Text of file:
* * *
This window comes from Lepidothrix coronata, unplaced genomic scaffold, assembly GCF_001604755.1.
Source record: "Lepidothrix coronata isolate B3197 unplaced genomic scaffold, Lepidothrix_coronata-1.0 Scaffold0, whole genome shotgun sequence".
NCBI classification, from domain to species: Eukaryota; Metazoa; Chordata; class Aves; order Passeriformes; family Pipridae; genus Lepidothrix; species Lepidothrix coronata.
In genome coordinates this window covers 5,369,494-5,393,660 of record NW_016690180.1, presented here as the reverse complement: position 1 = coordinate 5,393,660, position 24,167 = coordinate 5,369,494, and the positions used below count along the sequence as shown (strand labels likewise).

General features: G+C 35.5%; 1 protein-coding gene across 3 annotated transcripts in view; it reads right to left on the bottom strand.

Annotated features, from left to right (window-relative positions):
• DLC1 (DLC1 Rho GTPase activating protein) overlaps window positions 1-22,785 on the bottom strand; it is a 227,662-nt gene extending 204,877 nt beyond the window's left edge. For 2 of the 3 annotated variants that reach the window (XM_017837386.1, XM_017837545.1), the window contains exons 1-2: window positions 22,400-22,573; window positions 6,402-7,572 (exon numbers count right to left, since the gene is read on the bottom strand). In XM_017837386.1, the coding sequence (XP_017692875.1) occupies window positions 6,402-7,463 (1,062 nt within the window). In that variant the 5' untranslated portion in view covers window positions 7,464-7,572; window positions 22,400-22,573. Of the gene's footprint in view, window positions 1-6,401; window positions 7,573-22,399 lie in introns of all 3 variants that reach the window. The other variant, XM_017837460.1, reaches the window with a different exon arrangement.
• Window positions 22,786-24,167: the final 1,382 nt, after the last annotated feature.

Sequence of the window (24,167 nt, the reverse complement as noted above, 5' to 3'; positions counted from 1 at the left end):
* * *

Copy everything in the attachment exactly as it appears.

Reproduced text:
This window comes from Lepidothrix coronata, unplaced genomic scaffold, assembly GCF_001604755.1.
Source record: "Lepidothrix coronata isolate B3197 unplaced genomic scaffold, Lepidothrix_coronata-1.0 Scaffold0, whole genome shotgun sequence".
NCBI classification, from domain to species: Eukaryota; Metazoa; Chordata; class Aves; order Passeriformes; family Pipridae; genus Lepidothrix; species Lepidothrix coronata.
In genome coordinates this window covers 5,369,494-5,393,660 of record NW_016690180.1, presented here as the reverse complement: position 1 = coordinate 5,393,660, position 24,167 = coordinate 5,369,494, and the positions used below count along the sequence as shown (strand labels likewise).

General features: G+C 35.5%; 1 protein-coding gene across 3 annotated transcripts in view; it reads right to left on the bottom strand.

Annotated features, from left to right (window-relative positions):
• DLC1 (DLC1 Rho GTPase activating protein) overlaps window positions 1-22,785 on the bottom strand; it is a 227,662-nt gene extending 204,877 nt beyond the window's left edge. For 2 of the 3 annotated variants that reach the window (XM_017837386.1, XM_017837545.1), the window contains exons 1-2: window positions 22,400-22,573; window positions 6,402-7,572 (exon numbers count right to left, since the gene is read on the bottom strand). In XM_017837386.1, the coding sequence (XP_017692875.1) occupies window positions 6,402-7,463 (1,062 nt within the window). In that variant the 5' untranslated portion in view covers window positions 7,464-7,572; window positions 22,400-22,573. Of the gene's footprint in view, window positions 1-6,401; window positions 7,573-22,399 lie in introns of all 3 variants that reach the window. The other variant, XM_017837460.1, reaches the window with a different exon arrangement.
• Window positions 22,786-24,167: the final 1,382 nt, after the last annotated feature.

Sequence of the window (24,167 nt, the reverse complement as noted above, 5' to 3'; positions counted from 1 at the left end):